The BBC micro:bit is a small microcontroller board designed by the BBC for use in computer education. In 2016 as part of the BBC's Make It Digital campaign one million devices have been handed out to pupils in the UK so that they could learn about programming at an early age. It is hoped that this will lead to more people choosing a career in software development. The future will tell if the campaign was successful or not.

The BBC micro:bit has become quite popular and all sorts of extension boards, kits and accessories have seen the light of day. It measures about 5 by 4 cm and features two pushbuttons, a 5x5 LED matrix, and a touch sensor. There is also a 3-axis accelerometer and a 3-axis magnetometer, and it has a microphone and a small loudspeaker. The brain of the board is an nRF52833 ARM Cortex-M4 processor from Nordic Semiconductor with Bluetooth built in.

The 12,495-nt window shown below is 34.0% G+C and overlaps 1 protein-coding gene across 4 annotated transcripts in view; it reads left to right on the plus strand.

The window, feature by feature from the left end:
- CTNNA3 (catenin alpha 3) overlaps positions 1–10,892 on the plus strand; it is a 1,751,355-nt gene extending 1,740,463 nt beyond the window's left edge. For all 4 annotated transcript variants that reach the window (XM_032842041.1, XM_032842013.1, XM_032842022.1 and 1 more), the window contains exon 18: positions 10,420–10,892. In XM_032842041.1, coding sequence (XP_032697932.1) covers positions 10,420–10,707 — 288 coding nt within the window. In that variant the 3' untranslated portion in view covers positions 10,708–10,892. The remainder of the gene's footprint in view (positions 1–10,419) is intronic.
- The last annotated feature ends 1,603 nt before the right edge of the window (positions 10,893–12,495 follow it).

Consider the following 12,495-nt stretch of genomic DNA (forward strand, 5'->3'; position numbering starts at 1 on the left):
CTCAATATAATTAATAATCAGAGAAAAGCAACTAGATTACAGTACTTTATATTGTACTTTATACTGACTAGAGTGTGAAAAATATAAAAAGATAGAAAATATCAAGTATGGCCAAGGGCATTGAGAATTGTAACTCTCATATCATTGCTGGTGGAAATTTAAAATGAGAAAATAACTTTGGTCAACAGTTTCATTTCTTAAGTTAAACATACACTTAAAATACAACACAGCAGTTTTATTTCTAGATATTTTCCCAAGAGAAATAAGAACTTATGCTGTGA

Easy to Use

A lot of effort has gone into making the BBC micro:bit as easy to use as possible. The board can be programmed in several languages like MicroPython, MakeCode and JavaScript and this can be done online, without installing anything.

For more advanced users the BBC micro:bit is a low-cost, small yet powerful microcontroller board with Bluetooth and sensors suitable for e.g. IoT applications.

Watch this video for more information about the BBC micro:bit.